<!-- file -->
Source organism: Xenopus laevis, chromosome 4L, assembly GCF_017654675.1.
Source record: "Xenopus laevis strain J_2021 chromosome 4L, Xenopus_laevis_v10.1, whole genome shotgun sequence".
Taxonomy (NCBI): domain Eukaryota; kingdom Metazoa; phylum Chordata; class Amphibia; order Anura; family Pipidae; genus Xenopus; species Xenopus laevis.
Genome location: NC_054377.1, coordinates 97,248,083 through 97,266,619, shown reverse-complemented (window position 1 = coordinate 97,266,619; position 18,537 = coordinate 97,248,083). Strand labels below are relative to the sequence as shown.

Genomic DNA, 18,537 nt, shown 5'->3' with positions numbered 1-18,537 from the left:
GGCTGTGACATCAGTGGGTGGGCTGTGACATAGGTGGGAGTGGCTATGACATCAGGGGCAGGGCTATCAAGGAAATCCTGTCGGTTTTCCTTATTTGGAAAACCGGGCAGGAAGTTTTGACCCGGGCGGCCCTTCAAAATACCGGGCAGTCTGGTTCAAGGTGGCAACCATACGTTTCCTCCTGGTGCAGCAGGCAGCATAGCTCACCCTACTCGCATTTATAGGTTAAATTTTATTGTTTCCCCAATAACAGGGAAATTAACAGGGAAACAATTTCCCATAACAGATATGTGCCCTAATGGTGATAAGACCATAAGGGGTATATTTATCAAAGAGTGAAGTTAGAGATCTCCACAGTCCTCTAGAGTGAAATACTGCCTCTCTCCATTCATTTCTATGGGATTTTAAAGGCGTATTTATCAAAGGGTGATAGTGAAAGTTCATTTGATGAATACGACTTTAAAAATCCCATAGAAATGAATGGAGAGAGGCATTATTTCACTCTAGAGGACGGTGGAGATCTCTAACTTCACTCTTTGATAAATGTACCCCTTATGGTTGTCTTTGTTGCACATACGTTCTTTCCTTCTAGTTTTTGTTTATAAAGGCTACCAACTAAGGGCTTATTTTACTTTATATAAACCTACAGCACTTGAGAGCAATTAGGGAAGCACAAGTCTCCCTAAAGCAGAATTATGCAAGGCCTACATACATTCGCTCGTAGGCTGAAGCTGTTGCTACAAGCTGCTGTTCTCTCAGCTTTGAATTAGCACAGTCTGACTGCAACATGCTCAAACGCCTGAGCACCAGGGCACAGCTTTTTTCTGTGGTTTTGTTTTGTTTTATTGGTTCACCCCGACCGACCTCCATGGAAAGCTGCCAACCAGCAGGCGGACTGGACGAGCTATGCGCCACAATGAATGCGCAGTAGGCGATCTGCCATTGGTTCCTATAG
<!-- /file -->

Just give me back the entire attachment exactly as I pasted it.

Source organism: Xenopus laevis, chromosome 4L, assembly GCF_017654675.1.
Source record: "Xenopus laevis strain J_2021 chromosome 4L, Xenopus_laevis_v10.1, whole genome shotgun sequence".
Taxonomy (NCBI): domain Eukaryota; kingdom Metazoa; phylum Chordata; class Amphibia; order Anura; family Pipidae; genus Xenopus; species Xenopus laevis.
Genome location: NC_054377.1, coordinates 97,248,083 through 97,266,619, shown reverse-complemented (window position 1 = coordinate 97,266,619; position 18,537 = coordinate 97,248,083). Strand labels below are relative to the sequence as shown.

Genomic DNA, 18,537 nt, shown 5'->3' with positions numbered 1-18,537 from the left:
GGCTGTGACATCAGTGGGTGGGCTGTGACATAGGTGGGAGTGGCTATGACATCAGGGGCAGGGCTATCAAGGAAATCCTGTCGGTTTTCCTTATTTGGAAAACCGGGCAGGAAGTTTTGACCCGGGCGGCCCTTCAAAATACCGGGCAGTCTGGTTCAAGGTGGCAACCATACGTTTCCTCCTGGTGCAGCAGGCAGCATAGCTCACCCTACTCGCATTTATAGGTTAAATTTTATTGTTTCCCCAATAACAGGGAAATTAACAGGGAAACAATTTCCCATAACAGATATGTGCCCTAATGGTGATAAGACCATAAGGGGTATATTTATCAAAGAGTGAAGTTAGAGATCTCCACAGTCCTCTAGAGTGAAATACTGCCTCTCTCCATTCATTTCTATGGGATTTTAAAGGCGTATTTATCAAAGGGTGATAGTGAAAGTTCATTTGATGAATACGACTTTAAAAATCCCATAGAAATGAATGGAGAGAGGCATTATTTCACTCTAGAGGACGGTGGAGATCTCTAACTTCACTCTTTGATAAATGTACCCCTTATGGTTGTCTTTGTTGCACATACGTTCTTTCCTTCTAGTTTTTGTTTATAAAGGCTACCAACTAAGGGCTTATTTTACTTTATATAAACCTACAGCACTTGAGAGCAATTAGGGAAGCACAAGTCTCCCTAAAGCAGAATTATGCAAGGCCTACATACATTCGCTCGTAGGCTGAAGCTGTTGCTACAAGCTGCTGTTCTCTCAGCTTTGAATTAGCACAGTCTGACTGCAACATGCTCAAACGCCTGAGCACCAGGGCACAGCTTTTTTCTGTGGTTTTGTTTTGTTTTATTGGTTCACCCCGACCGACCTCCATGGAAAGCTGCCAACCAGCAGGCGGACTGGACGAGCTATGCGCCACAATGAATGCGCAGTAGGCGATCTGCCATTGGTTCCTATAG